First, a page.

A Lycée Français de la Nouvelle Orléans committee will interview 15 applicants next week to determine who will serve on the school’s governing board for the remainder of the year, and none of them are current board members.
A major part of the selection process for the school’s new board took place electronically prior to the nominating committee’s first meeting Monday night. First, consultant Jeremy Hunnewell gathered applications for the board vacancies through the Louisiana Association of Public Charter Schools’ online submission form. He screened out-of-state applicant out of the pile, and forwarded the rest to the five member of the nominating committee, he explained in Monday’s meeting.
Each of the five members then replied with a list of those they’d be interested in interviewing. Hunnewell then tabulated their answers, and on Monday night shared with them the results: There were seven applicants that all five wanted to interview:
- Rebekah Durham, the New Orleans branch manager for the Federal Reserve Bank and a fluent speaker of Spanish;
- Tim Gray, a New Orleans corporate attorney with former board experience as the chair of the Goodwill board in Jackson, Miss.;
- Erin Greenwald, a curator at the Historic New Orleans Collection whose academic work has focused on French colonial history and whose husband is principal of ReNEW Accelerated High School;
- Mary Jacobs Jones, a project director for The New Teacher Project and 15-year high school teacher, most recently at Lycee Francais in San Francisco;
- Nolan Marshall III, public affairs director for the Downtown Development District, former policy director for the Cowen Institute for Public Education Initiatives at Tulane University, and son of newly elected Orleans Parish School Board member Nolan Marshall Jr.;
- Elizabeth Rhodes, a professor of educational technology at Southeastern Louisiana University, member of the Alliance Francaise de Nouvelle Orleans, former public school teacher in New Orleans in the 1970s and 80s, and former member of the Sojourner Truth Academy board.
- Olivia Sweetnam, an Ochsner administrator with work experience in human resources and fundraising, with previous nursing employment in Canada and academic research in Zambia.
Eight other applicants drew interest from three or four committee members:
- Kimberly Baptiste, an accountant for charter schools and other nonprofit and governmental boards;
- Gypsye Bryan, a 40-year employee of East Baton Rouge Parish schools now serving as executive director of school leadership and instruction, and state-level advocate for bilingual education;
- Ben Castoriano, a New Orleans civil attorney with dual French-U.S. citizenship;
- Terry Christenson, a Tulane biology professor and New Orleans resident who previously served on a public fire-protection district in St. Tammany Parish;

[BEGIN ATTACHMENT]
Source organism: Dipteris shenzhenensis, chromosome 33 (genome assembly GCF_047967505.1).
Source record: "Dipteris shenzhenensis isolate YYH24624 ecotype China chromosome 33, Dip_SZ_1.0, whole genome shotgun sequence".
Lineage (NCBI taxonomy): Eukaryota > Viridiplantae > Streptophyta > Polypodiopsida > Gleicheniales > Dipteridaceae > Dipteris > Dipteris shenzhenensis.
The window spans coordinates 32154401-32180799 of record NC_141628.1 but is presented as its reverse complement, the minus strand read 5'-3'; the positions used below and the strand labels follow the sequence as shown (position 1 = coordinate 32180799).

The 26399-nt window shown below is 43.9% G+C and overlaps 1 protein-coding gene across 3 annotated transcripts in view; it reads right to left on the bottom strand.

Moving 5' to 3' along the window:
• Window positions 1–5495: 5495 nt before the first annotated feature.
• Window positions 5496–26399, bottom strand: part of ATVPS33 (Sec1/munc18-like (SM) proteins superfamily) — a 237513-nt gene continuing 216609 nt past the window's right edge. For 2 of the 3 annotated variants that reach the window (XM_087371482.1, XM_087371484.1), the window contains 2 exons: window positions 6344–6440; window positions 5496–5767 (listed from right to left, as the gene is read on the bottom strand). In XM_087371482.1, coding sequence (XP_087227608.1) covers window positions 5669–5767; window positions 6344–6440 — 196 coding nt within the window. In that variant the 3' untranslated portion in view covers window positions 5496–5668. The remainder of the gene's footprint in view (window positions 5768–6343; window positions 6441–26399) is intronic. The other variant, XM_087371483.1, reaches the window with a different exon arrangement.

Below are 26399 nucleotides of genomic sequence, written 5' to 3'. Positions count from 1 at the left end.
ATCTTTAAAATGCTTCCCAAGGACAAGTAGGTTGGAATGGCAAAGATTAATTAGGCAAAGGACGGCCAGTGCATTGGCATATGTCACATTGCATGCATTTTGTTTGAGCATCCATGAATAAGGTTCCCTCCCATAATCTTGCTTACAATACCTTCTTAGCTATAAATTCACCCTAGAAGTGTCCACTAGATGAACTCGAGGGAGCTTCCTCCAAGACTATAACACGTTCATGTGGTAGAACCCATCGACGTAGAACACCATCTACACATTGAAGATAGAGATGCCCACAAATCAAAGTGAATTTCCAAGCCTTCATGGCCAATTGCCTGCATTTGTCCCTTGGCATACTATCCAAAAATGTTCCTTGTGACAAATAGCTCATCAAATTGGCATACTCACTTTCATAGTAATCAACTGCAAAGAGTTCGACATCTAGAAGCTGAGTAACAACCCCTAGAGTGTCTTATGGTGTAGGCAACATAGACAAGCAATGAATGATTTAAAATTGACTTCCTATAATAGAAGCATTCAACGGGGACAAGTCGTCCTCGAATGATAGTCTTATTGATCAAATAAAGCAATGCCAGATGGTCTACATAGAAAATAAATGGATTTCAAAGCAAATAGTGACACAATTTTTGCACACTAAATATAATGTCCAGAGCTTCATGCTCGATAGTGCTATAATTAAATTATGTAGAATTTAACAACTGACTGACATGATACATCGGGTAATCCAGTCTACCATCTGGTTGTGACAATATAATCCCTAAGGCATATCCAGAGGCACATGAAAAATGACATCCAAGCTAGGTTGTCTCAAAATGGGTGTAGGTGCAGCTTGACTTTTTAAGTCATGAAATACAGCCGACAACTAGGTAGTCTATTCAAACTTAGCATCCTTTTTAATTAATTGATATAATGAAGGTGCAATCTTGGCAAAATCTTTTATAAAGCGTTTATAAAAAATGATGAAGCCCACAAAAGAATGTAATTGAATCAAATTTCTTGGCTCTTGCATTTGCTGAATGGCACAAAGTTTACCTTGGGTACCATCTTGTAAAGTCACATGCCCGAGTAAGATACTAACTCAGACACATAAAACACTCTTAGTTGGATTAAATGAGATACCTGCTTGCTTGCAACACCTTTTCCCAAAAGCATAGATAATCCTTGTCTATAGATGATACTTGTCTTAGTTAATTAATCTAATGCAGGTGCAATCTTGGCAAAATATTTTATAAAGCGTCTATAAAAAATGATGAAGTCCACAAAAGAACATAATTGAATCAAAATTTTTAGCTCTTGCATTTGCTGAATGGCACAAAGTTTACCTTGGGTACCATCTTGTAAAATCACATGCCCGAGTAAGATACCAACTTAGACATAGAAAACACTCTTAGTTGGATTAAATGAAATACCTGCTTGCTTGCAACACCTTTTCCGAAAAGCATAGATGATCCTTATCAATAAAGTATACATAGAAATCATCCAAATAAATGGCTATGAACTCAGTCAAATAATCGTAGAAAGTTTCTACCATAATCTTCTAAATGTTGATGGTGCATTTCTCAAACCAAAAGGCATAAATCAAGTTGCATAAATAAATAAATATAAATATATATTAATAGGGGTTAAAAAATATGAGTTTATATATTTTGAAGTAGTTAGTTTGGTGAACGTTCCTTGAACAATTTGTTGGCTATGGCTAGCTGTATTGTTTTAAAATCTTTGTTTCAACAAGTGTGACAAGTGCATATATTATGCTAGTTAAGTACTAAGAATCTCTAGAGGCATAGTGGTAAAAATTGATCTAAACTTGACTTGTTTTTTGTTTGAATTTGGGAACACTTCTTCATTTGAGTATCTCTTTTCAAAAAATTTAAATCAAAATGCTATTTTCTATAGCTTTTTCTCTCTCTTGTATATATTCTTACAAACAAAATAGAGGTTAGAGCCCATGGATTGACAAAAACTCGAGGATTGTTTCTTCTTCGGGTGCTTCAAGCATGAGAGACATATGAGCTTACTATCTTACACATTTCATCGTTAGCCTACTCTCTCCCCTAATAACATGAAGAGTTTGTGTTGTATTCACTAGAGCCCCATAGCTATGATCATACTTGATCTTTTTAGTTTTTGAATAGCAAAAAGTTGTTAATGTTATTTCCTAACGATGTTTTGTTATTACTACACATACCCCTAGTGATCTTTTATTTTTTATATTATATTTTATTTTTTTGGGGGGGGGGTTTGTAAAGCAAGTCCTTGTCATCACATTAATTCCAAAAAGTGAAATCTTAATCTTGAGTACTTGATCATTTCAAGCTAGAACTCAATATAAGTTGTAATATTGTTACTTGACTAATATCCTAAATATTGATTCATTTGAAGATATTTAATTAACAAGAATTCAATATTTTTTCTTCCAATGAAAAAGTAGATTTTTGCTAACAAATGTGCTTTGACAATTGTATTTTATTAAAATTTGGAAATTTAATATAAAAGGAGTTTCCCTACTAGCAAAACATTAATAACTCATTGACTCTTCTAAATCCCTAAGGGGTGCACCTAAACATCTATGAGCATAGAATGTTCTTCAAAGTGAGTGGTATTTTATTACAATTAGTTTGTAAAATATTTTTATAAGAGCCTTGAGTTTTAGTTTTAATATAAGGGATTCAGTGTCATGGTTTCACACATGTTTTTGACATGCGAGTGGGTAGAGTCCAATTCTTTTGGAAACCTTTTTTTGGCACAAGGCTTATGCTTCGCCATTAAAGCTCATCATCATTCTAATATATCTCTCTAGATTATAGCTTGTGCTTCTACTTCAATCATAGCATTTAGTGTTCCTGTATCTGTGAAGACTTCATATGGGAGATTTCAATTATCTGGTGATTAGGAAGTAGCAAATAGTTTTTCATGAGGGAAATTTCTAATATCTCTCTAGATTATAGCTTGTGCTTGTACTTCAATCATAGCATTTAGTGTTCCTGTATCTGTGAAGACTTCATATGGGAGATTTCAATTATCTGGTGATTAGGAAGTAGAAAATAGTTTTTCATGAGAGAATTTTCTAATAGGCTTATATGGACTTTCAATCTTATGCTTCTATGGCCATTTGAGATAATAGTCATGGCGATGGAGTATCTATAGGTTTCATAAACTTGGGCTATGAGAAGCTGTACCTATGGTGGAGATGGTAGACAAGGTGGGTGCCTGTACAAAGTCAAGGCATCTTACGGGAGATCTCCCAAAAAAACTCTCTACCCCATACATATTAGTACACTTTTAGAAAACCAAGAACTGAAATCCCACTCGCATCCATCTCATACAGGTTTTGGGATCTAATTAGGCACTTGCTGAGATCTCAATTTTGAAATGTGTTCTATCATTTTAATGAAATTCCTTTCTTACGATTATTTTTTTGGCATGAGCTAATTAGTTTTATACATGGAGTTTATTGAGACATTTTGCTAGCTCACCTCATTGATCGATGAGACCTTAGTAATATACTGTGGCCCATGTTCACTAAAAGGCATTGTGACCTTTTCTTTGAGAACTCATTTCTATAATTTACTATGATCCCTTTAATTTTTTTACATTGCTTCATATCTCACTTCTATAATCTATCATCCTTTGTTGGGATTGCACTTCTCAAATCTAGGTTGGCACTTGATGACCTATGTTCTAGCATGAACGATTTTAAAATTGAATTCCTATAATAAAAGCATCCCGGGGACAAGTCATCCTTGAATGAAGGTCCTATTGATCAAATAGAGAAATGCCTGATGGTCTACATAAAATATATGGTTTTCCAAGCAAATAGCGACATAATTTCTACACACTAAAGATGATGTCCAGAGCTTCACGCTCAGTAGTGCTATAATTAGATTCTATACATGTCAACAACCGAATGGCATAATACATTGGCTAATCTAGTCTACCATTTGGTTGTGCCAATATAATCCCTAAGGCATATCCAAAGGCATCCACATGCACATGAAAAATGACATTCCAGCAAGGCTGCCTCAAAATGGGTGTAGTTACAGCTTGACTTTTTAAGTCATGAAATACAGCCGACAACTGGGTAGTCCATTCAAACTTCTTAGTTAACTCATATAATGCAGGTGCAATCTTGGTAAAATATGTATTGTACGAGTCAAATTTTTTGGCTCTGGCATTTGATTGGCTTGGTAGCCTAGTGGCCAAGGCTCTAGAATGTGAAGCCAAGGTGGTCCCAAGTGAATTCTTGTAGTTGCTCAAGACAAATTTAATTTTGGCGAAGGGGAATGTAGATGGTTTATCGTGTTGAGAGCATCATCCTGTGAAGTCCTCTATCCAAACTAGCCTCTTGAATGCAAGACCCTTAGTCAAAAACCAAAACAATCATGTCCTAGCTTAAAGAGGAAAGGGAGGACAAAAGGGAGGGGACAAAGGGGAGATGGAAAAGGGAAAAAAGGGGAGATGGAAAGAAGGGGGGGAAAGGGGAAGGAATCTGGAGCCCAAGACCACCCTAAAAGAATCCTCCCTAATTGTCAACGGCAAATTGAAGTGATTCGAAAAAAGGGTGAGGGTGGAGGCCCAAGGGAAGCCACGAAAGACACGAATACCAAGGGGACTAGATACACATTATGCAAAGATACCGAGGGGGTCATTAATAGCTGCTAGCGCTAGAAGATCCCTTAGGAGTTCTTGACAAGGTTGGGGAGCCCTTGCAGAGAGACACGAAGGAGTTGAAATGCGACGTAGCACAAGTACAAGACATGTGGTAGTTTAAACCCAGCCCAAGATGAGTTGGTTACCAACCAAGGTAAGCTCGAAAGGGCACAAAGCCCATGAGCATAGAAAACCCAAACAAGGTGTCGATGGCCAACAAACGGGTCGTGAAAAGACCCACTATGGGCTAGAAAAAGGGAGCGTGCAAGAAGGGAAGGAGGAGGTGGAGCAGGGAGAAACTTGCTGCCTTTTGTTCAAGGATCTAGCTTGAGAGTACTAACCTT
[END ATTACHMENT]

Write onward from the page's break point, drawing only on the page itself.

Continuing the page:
- Mary Hines, a Loyola University librarian who is fluent in French and Spanish;
- Malcolm McLetchie, an accountant, corporate tax consultant and finance instructor at Loyola University with board experience at Start the Adventure in Reading;
- Alysson Mills, an attorney and current member of the Choice Foundation board, which oversees three local charter schools, and a former teacher of English in France for a year.
- Kathleen Whalen, a director at the Partnership for Youth Development, and former teacher and social worker in New Orleans schools for 30 years.
The committee members took a moment to review their own notes to see if they felt strongly about any additional candidates, and when none had any additional suggestions to offer, they voted unanimously to invite those 15 in for interviews.
“I’m kind of thrilled by the amount of agreement,” said committee member Robert Bell. “I’m kind of shocked, actually.”
The audience, which included several people who have been aligned with various “factions” among the school’s parents amid the recent turmoil, laughed at Bell’s observation.
“It’s supposed to be harder than this,” agreed Catherine MacPhaille, the only board member serving on the committee.
None of the 15 they selected are parents of students at the school, they noted, and only two are known to be grandparents — Bryan and McLetchie. Nor does the list include any current LFNO board members. Only one applied, board chair Jean Montes, who asked for one final year to assist with the transition to the new board, but his name was not mentioned in the discussions Monday evening.
MacPhaille, who did not seek another term, declined to discuss the change in leadership after the meeting, but said she was pleased by the list of candidates that the committee came up with. A number of the committee members had never met each other prior to Monday’s meeting, she said, so the list represents both diversity and a consensus view.
“The five of us separately were able to agree on most of the 15,” MacPhaille said. “It’s a great start.”
Much of Monday’s meeting was spent discussing questions the committee members will ask applicants when they meet them in person, which will focus on what skills the candidates can bring to the board, their understanding of a school board’s role, and their ability to commit their time to the school. The committee then set an ambitious schedule for interviews, hoping to speak to most of them Tuesday and Wednesday of next week (April 2 and 3), and catching any remaining candidates Thursday, April 4, as well as making a decision that night.
One issue remaining to be decided by the committee is how many new board members it will recommend, and how many of those will be recommended to begin in April — and thus participating in the crucial task of choosing a new school leader over the next two months. The full board should be between seven and 11 members, according to the school bylaws, so at least two will be needed immediately to fill vacancies on the board.
To read our live coverage of Monday’s meeting, see below: